Scientists have uncovered details of a landscape hidden underneath the visible surface of Spanish artist Pablo Picasso’s painting that depicts a crouching and cloaked woman, painted in white, blues, greys and greens.
The 1902 oil painting “La Misereuse accroupie” (The Crouching Woman) is a major work from the Picasso’s Blue Period.
The painting is owned by the Art Gallery of Ontario (AGO) in Canada, and the knowledge of an underlying landscape was revealed long ago by X-ray radiography.
Researchers from the Northwestern University/Art Institute of Chicago Center for Scientific Studies in the Arts (NU-ACCESS) and the National Gallery of Art in the US used non-invasive portable imaging techniques to detail buried images in works by Picasso. “Picasso had no qualms about changing things during the painting process,” said Marc Walton, a research professor at Northwestern University in the US.
“Our international team — consisting of scientists, a curator and a conservator — has begun to tease apart the complexity of “La Misereuse accroupie” uncovering subtle changes made by Picasso as he worked toward his final vision,” said Walton.
Researchers found that Picasso painted over another painter’s work after rotating it 90 degrees to the right, using some of the landscape forms in his own final composition of “La Misereuse accroupie”. Picasso incorporated the lines of the cliff edges into the woman’s back, for example.
Picasso also made a major compositional change. The artist initially painted the woman with a right arm and hand holding a disk but then covered them with her cloak in the final work.
By closely observing “La Misereuse accroupie”, researchers observed distinct textures and contrasting underlying colour that peaked through the crack lines and did not match the visible composition.
X-ray radiography was the first non-invasive tool used to uncover hidden information in “La Misereuse accroupie”; it revealed a horizontal landscape by a different Barcelona painter, whose identity remains unknown, under the visible surface of Picasso’s painting.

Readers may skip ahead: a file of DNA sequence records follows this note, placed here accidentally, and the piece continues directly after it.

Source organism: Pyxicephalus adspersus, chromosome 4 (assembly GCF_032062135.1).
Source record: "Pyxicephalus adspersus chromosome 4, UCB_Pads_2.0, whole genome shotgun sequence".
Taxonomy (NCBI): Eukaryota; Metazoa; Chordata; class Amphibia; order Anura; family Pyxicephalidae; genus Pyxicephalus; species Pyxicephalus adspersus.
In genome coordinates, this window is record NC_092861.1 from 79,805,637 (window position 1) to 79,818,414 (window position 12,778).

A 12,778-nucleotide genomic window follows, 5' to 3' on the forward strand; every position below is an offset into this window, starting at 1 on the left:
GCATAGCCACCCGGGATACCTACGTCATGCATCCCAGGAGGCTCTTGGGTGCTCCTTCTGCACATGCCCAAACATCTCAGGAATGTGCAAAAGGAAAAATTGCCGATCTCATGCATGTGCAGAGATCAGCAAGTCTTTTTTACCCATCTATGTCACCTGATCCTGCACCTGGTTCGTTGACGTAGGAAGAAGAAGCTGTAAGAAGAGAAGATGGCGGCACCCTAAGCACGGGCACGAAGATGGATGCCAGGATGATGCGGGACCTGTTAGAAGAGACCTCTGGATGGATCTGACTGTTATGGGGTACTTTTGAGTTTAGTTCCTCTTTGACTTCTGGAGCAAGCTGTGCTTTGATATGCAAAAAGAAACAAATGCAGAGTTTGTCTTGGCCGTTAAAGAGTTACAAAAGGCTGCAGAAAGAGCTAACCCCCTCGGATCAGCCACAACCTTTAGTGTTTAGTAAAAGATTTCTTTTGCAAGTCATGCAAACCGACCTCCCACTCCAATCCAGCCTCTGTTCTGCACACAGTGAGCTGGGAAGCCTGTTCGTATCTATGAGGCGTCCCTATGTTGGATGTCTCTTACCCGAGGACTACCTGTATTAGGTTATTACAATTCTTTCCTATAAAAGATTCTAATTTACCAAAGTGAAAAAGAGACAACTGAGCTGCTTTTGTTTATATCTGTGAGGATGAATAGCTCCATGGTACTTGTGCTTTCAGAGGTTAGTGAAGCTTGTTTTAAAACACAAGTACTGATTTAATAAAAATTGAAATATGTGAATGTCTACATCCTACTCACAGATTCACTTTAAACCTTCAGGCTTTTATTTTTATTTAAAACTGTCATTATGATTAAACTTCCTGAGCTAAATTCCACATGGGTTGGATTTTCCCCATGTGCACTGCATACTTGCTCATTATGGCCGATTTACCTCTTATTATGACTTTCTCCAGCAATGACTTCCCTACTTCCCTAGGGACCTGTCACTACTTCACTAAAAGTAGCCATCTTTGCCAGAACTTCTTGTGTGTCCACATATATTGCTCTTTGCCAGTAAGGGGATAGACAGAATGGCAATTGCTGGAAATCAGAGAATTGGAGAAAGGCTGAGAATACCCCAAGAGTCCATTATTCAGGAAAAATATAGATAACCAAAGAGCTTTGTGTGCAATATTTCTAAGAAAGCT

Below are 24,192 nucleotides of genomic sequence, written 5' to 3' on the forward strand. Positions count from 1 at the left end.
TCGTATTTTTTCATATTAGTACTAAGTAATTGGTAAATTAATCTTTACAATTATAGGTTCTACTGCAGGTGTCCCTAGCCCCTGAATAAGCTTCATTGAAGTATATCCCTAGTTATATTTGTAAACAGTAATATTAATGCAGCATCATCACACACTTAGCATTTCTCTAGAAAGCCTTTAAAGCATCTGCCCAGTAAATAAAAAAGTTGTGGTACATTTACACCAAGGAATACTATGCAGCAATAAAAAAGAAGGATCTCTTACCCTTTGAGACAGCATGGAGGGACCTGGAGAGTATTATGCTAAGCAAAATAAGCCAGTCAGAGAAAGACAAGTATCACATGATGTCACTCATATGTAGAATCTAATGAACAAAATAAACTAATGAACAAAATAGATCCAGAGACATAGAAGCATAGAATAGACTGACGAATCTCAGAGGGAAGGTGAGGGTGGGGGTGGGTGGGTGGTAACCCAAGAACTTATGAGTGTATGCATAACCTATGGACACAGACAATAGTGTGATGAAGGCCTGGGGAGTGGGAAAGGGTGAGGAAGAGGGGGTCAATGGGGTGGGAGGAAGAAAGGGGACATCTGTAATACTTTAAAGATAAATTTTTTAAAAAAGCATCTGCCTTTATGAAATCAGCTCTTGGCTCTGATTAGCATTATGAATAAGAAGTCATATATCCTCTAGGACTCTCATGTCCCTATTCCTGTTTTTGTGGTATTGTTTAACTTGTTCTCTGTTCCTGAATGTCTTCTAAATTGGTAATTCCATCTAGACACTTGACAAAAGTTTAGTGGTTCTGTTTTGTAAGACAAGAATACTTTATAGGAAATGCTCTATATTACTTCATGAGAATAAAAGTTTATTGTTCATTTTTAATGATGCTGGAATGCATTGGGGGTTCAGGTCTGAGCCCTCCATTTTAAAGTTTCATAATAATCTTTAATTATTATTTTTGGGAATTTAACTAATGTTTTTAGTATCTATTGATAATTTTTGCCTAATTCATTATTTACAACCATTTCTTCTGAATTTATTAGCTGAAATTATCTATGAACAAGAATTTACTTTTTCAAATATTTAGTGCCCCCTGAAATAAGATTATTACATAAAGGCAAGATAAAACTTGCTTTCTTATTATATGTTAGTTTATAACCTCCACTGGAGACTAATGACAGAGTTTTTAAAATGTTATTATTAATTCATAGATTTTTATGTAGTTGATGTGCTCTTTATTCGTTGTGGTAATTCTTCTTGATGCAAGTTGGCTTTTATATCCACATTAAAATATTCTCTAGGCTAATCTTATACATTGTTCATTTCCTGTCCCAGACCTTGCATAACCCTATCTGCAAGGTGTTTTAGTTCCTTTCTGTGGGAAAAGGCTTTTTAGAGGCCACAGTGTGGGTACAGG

John Delaney, senior imaging scientist at the National Gallery of Art, then studied the painting with infrared reflectance hyperspectral imaging, which records underlying images depending on their relative transparency of the paint layers.
He found an arm and a disk under the surface of the painting. Delaney’s imaging method provides improved visibility of earlier compositional painted elements.
For a more detailed understanding of the repositioned arm, scientists next investigated the painting using images generated by their X-ray fluorescence (XRF) scanner.
This system produces greyscale images showing the distribution of elements associated with various pigments of the painting.
The scientists were able to analyse 70 per cent of the painting in 24 hours.
Together with micro-samples extracted from strategic locations, the XRF results, along with further images generated by Delaney from the hyperspectral reflectance, reveal the steps of creation taken by Picasso.
“We now are able to develop a chronology within the painting structure to tell a story about the artist’s developing style and possible influences,” said Sandra Webster-Cook, AGO’s senior conservator of paintings.